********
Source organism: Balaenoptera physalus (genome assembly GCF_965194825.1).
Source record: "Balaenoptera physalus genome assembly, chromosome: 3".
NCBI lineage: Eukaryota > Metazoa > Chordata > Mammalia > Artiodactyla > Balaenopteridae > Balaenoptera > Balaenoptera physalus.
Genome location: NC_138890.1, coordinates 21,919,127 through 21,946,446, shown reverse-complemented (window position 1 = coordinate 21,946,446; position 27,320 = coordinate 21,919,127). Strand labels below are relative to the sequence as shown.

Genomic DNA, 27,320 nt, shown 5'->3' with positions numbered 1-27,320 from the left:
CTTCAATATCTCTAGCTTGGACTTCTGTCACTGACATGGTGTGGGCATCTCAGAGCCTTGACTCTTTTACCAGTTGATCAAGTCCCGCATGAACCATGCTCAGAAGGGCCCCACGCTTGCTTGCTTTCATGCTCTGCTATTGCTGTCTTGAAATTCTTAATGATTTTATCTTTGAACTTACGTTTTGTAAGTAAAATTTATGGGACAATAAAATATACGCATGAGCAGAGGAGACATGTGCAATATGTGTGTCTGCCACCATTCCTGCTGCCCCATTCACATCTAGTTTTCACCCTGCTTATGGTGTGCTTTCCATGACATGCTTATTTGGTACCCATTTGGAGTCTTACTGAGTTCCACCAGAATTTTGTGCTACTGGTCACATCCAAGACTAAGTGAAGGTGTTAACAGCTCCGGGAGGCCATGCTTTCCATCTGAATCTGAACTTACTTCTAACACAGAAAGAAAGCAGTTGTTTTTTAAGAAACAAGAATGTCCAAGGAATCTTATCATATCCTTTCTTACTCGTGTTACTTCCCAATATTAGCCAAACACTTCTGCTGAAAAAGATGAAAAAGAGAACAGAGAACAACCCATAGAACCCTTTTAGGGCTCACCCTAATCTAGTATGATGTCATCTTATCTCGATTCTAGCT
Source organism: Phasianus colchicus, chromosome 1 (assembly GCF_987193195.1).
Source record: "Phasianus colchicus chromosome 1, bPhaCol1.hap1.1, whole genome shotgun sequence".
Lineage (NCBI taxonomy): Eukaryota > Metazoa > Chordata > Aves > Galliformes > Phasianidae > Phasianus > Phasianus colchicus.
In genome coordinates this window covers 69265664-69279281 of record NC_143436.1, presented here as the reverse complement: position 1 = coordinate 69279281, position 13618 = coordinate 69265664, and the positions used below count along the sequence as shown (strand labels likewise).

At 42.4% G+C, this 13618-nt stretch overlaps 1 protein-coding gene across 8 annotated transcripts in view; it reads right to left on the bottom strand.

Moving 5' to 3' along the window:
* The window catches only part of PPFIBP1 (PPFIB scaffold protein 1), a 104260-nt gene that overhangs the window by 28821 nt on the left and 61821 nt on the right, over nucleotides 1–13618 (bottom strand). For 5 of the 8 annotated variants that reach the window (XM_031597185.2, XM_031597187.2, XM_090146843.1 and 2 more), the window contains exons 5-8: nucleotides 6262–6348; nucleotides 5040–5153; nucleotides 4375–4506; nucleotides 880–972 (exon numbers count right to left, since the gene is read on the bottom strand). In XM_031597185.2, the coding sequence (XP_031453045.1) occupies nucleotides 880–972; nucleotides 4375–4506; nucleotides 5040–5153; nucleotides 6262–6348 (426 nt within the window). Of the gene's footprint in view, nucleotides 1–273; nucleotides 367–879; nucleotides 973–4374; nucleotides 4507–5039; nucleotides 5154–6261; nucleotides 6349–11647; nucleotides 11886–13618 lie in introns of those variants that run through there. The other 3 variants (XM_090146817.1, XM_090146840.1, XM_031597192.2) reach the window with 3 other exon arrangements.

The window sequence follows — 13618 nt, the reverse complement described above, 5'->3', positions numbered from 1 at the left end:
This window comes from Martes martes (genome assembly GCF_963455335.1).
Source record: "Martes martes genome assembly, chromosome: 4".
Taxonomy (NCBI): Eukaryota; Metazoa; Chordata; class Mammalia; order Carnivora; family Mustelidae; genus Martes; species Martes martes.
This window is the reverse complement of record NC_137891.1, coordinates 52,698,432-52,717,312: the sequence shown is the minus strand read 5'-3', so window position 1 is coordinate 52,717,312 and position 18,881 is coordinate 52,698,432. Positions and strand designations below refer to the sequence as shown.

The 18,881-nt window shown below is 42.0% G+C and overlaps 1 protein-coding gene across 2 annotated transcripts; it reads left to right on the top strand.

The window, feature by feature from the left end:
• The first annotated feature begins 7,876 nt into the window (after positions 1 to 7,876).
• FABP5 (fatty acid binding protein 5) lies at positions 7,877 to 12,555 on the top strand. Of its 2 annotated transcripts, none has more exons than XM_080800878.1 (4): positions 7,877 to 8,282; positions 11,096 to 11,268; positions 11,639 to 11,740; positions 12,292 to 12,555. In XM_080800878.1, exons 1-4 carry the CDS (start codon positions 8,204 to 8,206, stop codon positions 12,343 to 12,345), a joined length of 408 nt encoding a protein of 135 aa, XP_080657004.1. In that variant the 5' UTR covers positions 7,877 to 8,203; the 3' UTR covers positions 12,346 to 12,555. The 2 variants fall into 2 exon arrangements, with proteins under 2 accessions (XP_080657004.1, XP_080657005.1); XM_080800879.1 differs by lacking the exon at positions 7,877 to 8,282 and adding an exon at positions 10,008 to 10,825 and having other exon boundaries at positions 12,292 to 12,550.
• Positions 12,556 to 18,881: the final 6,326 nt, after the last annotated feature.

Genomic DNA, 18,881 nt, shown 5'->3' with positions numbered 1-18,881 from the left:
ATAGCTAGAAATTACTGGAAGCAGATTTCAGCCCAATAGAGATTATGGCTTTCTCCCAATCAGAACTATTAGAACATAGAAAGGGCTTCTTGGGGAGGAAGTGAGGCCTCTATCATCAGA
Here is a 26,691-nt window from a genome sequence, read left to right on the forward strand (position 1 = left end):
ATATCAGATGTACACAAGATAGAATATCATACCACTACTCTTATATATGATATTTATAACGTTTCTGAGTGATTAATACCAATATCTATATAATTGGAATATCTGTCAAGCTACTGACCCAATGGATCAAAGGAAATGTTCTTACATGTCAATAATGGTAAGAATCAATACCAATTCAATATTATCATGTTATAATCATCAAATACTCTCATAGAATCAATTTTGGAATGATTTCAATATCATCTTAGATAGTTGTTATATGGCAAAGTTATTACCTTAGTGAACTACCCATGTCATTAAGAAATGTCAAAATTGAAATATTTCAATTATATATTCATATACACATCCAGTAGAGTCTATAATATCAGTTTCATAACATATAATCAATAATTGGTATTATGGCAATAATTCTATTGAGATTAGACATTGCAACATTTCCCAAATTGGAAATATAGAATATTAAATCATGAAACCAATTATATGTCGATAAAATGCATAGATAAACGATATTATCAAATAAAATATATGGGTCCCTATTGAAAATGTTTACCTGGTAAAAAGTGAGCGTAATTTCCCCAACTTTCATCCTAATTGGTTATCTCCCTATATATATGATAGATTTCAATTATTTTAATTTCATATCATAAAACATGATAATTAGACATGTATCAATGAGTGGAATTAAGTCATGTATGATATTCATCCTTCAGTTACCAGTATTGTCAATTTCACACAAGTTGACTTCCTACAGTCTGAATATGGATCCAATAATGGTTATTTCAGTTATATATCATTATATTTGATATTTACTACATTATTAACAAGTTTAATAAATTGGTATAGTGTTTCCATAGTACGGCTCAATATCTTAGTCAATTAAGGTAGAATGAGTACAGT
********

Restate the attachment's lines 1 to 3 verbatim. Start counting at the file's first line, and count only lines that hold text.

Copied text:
Source organism: Balaenoptera physalus (genome assembly GCF_965194825.1).
Source record: "Balaenoptera physalus genome assembly, chromosome: 3".
NCBI lineage: Eukaryota > Metazoa > Chordata > Mammalia > Artiodactyla > Balaenopteridae > Balaenoptera > Balaenoptera physalus.